The invention includes a bracket for supporting a console upon which a citizen band radio is mounted in a vehicle which permits readily removal of and mounting of said console. The bracket includes a base plate which has a substantially flat base that is secured to the vehicle by fastening devices. The base may be fastened to the vehicle to support the citizen band radio in either a horizontal, vertical or inclined position. Opposed spaced elongated flanges extend outwardly at right angles to the base. Spaced L-shaped slots are provided in the flanges with the slots in one flange being directly opposite the slots in the other flange. The citizen band radio is mounted on a console in any suitable manner such as by means of bolts. Positioned on the bottom of the console are studs which have enlarged heads. These studs are positioned to be in alignment with the L-shaped slots of the base member so that the console can be readily mounted on and removed from the base plate by merely inserting the studs in the L-shaped slots.

Accordingly, it is an object of the present invention to provide a bracket which premits readily mounting and removal of a console which supports a citizen band radio or the like in a vehicle.

Still another important object of the present invention is to provide a bracket that can readily support a console on which a citizen band radio or the like can be positioned in various positions.

These and other objects and advantages of the invention will become apparent upon reference to the following specification, attendant claims and drawing.

BRIEF DESCRIPTION OF THE DRAWINGS

FIG. 1 is a side elevational view showing the console mounted on the ceiling of a truck.

FIG. 2 is an exploded view with parts cut away illustrating a bracket that is used for supporting a console and radio.

FIG. 3 is a side elevational view showing the bracket securely holding a console in position.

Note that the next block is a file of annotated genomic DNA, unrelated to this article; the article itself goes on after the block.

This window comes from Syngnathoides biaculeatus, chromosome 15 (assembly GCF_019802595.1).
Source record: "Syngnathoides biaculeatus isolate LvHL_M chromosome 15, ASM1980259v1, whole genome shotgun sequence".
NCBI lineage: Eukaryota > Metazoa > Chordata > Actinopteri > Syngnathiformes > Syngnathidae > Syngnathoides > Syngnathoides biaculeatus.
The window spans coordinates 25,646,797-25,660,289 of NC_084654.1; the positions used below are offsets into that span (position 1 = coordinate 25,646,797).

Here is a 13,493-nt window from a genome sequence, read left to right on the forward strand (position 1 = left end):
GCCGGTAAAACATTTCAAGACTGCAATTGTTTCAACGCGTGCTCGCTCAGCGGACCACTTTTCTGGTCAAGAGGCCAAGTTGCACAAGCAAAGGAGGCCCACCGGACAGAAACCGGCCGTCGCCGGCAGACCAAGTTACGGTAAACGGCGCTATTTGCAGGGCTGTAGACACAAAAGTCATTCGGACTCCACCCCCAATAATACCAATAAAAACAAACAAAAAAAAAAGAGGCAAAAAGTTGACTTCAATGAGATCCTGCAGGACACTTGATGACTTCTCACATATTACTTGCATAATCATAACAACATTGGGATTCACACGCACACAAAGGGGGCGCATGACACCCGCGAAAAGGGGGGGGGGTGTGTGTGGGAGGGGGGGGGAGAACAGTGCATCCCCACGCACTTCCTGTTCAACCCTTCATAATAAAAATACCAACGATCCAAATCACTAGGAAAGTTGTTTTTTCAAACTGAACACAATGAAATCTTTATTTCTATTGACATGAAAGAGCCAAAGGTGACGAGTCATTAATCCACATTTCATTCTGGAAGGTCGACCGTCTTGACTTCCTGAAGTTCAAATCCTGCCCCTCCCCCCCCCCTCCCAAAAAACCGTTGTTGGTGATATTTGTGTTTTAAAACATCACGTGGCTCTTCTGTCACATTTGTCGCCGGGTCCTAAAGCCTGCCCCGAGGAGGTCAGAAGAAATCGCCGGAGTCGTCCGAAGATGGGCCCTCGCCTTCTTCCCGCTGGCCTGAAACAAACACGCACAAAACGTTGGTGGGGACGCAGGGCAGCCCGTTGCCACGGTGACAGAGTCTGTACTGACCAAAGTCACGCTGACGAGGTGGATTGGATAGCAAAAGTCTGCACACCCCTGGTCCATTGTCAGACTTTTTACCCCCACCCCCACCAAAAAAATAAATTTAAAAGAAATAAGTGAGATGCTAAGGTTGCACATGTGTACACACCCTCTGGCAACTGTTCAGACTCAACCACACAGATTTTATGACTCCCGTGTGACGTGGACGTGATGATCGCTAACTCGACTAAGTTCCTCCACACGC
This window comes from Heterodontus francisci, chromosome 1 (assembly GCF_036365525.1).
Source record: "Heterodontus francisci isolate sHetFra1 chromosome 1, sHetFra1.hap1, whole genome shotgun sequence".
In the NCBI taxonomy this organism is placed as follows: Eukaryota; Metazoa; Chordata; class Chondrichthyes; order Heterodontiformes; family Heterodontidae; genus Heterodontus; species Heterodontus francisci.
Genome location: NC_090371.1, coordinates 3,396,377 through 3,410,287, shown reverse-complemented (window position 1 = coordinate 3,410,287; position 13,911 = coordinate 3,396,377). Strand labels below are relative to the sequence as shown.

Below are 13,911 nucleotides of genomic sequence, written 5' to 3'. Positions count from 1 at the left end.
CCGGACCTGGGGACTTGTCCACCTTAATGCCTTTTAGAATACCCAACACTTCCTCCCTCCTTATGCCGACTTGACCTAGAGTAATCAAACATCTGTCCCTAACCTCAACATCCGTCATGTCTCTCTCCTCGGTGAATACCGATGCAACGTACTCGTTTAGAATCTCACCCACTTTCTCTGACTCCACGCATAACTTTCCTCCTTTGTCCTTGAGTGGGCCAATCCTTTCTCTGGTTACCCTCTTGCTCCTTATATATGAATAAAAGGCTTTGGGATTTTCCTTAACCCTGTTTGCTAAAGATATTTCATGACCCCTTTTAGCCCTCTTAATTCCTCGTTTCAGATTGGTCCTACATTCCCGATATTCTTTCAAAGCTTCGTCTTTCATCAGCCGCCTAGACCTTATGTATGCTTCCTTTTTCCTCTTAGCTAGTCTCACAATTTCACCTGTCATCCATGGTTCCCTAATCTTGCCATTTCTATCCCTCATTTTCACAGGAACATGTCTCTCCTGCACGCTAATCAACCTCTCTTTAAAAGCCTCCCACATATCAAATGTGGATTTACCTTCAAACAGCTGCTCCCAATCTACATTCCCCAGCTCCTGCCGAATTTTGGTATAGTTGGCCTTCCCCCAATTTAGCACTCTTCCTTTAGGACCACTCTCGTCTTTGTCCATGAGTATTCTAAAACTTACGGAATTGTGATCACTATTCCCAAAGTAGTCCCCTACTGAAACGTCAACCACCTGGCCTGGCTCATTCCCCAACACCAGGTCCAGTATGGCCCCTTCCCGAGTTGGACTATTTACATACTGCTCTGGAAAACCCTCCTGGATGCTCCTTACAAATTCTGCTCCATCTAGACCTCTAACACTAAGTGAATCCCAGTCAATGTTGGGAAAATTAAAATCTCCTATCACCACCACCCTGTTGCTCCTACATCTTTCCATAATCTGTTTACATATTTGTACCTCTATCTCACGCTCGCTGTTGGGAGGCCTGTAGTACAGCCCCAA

DESCRIPTION OF A PREFERRED EMBODIMENT

Referring to FIG. 1 of the drawing, there is illustrated a cab 10 of a truck that is usually used for pulling trailers and often referred to as a tractor-trailer. Positioned on the roof of the cab is a console 12 that has mounted thereon a citizen band radio 14. While throughout the specification reference will be made to citizen band radios, it is to be understood, of course, that the console 12 could also be used for supporting tape players and the like.

The citizen band radio 14 is mounted to an inclined surface 16 of the console by means of a bracket 18 which has bolts 20 extending therefrom. The bolts 20 extend through slots 22 provided in the face of the console. Nuts 24 are screwed on the bolts 20 for securing the citizen band radio. The console 14 may have a speaker 25 mounted therein and a grid 26 provided on the face thereof through which the sound projects. Wires 28 extend from the citizen band radio to the speaker. Normally, the citizen band radio and the console form a unitary unit and when it is desired to remove the citizen band radio from the vehicle, the entire console and citizen band radio are removed together.

The bracket includes a substantially flat base plate 30 which has opposed spaced elongated flanges 32 extending at right angles therefrom. Spaced L-shaped slots 34 are provided in the flanges.

The base plate 30 is normally permanently fastened to the vehicle such as the roof as illustrated in FIG. 1 by means of screws 36 which extend through prepunched tabs 38 provided in the base plate 30. As a result of the tabs being prepunched, they can be bent to conform to the surface of the vehicle.

Positioned on the inner walls of the console are elongated metal strips 40 which have studs 42 projecting outwardly therefrom. These studs 42 have enlarged heads and reduced diameter intermediate portions. The studs are positioned along the strip so as to conform to the spacing between the L-shaped slots provided in the flanges of the base plate.

When it is desired to mount the console on the base plate, the studsare merely aligned with elongated slots 34 and the reduced diameter portion thereof is inserted down and into the slots for securing the console on the base plate.

As illustrated in FIG. 3, the base plate is mounted on a horizontal surface. In FIG. 2, the base plate is mounted on a vertical surface.

In order for the owner to remove the citizen band and console from the vehicle, he merely slides the studs upwardly in the slots 34 and out of the open end thereof.

While a preferred embodiment of the invention has been described using specific terms, such description is for illustrative purposes only and it is to be understood that changes and variations may be made without departing from the spirit or scope of the following claims.